Mark and Rose had just arrived at SMAC after an annual songwriting retreat on an island in New Hampshire. Mark and Rose both talked about how important that week is to them at length. Mark said, “there were maybe 18 of us this year and I think we wrote 63 songs together in five days.” He said that he collects scraps of lyrics and tells himself he’ll turn them into songs at the retreat. Mark and Rose played a song he wrote on the island a couple of days earlier inspired by just three lines on an otherwise blank notebook page called “Handmade.” It was gorgeous.

Rose also raved about the retreat. She said, it’s a “privilege to be with these nutritious friend. All year long, I empty my tank and this retreat is the best part of my year when I refill my tank.” They rough it on the island–there’s poor cell signal, no wifi, and no showers–but everyone comes together and is excited to be there to create with a creative community. Rose turned a conversation on the island with a friend who is a mother of two into a GORGEOUS, heartbreaking song about the perception others have of you compared to how you really feel you’re doing. She explained that “as a mom, you want to make everything so great and fix your kids’ emotions when they’re sad. As my dad would say, ‘they’re just emotions.’” The lyrics of her new, untitled song are stunning–“I wish my heart was a hammer, I’d put you back together, but it’s just a heart, like yours. If my hands were a pedal, I’d pull you through this struggle, but they’re just hands, like yours. Here’s what these hands can do. Be here to hold you. And when you lose your way, here’s what my heart would say–love comes back around.” I felt like the whole audience held our breath from start to finish to not interrupt a single second of that incredible song. What a treasure Rose is. I hope she appreciates how impressive her skill to express feelings so beautifully in song really is.

A few years ago, Rose told us that she arrived at the retreat feeling like a “garbage person” and wanted to write an anthemic song called “Grace.” She said she was “thinking about how it’s such a great way to walk in the world but sometimes it’s hard to apply grace in the moment.” “Freedom” rolled out of her at the retreat first, but then “Grace” came, with help from Mark Erelli. “Grace” won Song of the Year at the East Coast Music Awards, and she said it is a testament to how important that week of songwriting on the island is. Mark agreed and told us that everyone brings little pieces of ideas to the island and they work together to form songs and everyone is changed in the process. It inspired “For a Song.”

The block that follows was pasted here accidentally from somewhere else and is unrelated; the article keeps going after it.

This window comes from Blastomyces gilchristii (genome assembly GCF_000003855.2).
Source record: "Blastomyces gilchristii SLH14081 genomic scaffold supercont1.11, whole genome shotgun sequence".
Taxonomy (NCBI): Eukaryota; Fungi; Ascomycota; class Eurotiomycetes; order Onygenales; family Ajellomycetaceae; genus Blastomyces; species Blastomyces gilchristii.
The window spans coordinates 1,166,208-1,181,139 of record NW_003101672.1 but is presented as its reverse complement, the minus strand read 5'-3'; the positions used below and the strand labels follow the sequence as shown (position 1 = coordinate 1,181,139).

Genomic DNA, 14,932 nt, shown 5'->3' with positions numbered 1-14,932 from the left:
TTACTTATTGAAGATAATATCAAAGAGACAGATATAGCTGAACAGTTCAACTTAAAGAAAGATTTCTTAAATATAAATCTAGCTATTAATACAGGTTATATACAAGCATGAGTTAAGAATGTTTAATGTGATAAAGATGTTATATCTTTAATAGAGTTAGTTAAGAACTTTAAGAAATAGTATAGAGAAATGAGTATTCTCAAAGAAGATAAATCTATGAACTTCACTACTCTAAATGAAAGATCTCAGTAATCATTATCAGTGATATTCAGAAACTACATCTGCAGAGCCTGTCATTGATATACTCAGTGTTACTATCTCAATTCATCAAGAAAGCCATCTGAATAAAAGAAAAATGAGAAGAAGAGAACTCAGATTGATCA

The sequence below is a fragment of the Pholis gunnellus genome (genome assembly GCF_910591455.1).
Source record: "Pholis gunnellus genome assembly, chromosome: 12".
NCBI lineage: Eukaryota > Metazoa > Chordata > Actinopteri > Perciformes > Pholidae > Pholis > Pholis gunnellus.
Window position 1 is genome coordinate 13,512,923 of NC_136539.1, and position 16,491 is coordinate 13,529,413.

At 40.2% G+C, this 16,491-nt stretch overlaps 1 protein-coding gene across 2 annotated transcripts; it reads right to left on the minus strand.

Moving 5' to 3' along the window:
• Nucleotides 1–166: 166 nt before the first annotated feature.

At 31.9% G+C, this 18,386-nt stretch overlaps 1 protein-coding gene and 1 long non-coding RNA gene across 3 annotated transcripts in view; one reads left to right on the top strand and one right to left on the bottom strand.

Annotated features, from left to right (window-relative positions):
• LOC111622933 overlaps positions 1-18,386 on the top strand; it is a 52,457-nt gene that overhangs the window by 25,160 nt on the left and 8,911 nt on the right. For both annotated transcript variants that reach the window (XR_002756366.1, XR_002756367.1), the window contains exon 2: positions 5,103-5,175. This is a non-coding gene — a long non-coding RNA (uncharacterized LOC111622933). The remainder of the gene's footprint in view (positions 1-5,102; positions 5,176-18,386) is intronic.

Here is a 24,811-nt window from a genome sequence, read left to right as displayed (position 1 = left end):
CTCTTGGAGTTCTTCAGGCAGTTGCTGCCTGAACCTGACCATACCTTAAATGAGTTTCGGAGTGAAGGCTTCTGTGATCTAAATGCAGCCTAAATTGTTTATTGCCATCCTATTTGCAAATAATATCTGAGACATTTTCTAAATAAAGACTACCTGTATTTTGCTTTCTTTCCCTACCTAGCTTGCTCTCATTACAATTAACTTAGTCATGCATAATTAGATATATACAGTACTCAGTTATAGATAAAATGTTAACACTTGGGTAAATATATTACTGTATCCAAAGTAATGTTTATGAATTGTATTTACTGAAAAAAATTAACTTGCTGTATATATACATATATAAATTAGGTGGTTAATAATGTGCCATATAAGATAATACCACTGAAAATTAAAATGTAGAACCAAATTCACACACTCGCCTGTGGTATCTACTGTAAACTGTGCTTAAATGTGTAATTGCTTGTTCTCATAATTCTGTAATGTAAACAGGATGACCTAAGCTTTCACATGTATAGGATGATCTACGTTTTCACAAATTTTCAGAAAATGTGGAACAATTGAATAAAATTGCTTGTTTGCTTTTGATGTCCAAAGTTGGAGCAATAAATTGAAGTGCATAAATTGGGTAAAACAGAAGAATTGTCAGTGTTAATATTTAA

Rose told us that she wrote “Tender Is the Man” with the intention of “relieving men of the shame of having emotions.” She said “society makes it hard for that to be a normal human thing. Men are taught to compact and push aside their feelings, and that discomfort is emotion and if you want to talk about it, you can. I recorded it and realized that I have shame about having emotions, too.”

I was sad not to hear “Go First” in person again, but Rose closed with another of my favorite of her songs,“Chosen.” Rose will be back at SMAC on August 5 opening for the incredible Patty Griffin. Tickets are $100 each to support Brownfield’s Public Library. Before she sang, she told us that “Chosen” is “about the disparity between how we present ourselves in the world and how we feel about each other and the quest to bring those two things closer together.” She asked us to sing the “ooohs” together and fostered a beautiful feeling of unity in the room while she sang lyrics that bravely express self doubt and vulnerability. It felt like just the right note on which to end this beautiful evening. Rose is such a sharp lyricist, and “Chosen” is no exception–“take these arms, these legs, they are broken. This love is too much, I am frozen. And I don’t know if I have what it takes to be chosen. I arose with wings, and I am flightless. Someone’s carving a statue in my likeness and I will never live up to this portrait. I’m just posing. And I don’t know if I have what it takes to be chosen.” To hear these lyrics sung in person make them even better. Please see Rose Cousins when she comes to your town.

The crowd erupted with the first noise we’d made all night (thanks, fellow show-goers, for being so wonderfully attentive!), and Mark and Rose came back to the stage and played a lovely cover of Bruce Springsteen’s “If I Should Fall Behind.” I felt lucky to be in the room that night. Thank you, Rose and Mark, for the gift of your vulnerability and honesty in your songwriting and your bravery in sharing your heart with your fans.

xo,

bree

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The Dixie Chicks with Anderson East

Thursday, June 16, 2016

Darling’s Waterfront Pavilion, Bangor, Maine